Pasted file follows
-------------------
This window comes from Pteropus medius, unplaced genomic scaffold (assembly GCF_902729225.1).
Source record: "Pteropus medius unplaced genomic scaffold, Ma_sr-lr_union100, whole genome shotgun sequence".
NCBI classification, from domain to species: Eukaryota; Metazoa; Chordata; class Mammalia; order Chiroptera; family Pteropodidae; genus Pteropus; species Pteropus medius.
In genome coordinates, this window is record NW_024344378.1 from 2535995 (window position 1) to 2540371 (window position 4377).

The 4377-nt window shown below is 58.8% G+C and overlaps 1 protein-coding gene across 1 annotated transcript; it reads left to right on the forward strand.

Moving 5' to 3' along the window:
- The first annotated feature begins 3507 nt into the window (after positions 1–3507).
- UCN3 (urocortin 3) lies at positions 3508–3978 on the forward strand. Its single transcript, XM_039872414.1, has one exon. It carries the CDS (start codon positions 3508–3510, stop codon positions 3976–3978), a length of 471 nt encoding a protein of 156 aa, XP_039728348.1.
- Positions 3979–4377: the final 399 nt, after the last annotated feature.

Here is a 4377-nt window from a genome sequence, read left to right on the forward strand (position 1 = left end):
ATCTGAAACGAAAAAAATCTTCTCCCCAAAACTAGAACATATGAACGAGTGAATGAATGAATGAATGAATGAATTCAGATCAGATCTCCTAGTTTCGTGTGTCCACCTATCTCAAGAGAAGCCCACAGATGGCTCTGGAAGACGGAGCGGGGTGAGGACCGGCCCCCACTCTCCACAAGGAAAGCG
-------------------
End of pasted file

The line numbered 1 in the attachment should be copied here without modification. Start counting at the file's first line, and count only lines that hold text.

This window comes from Pteropus medius, unplaced genomic scaffold (assembly GCF_902729225.1).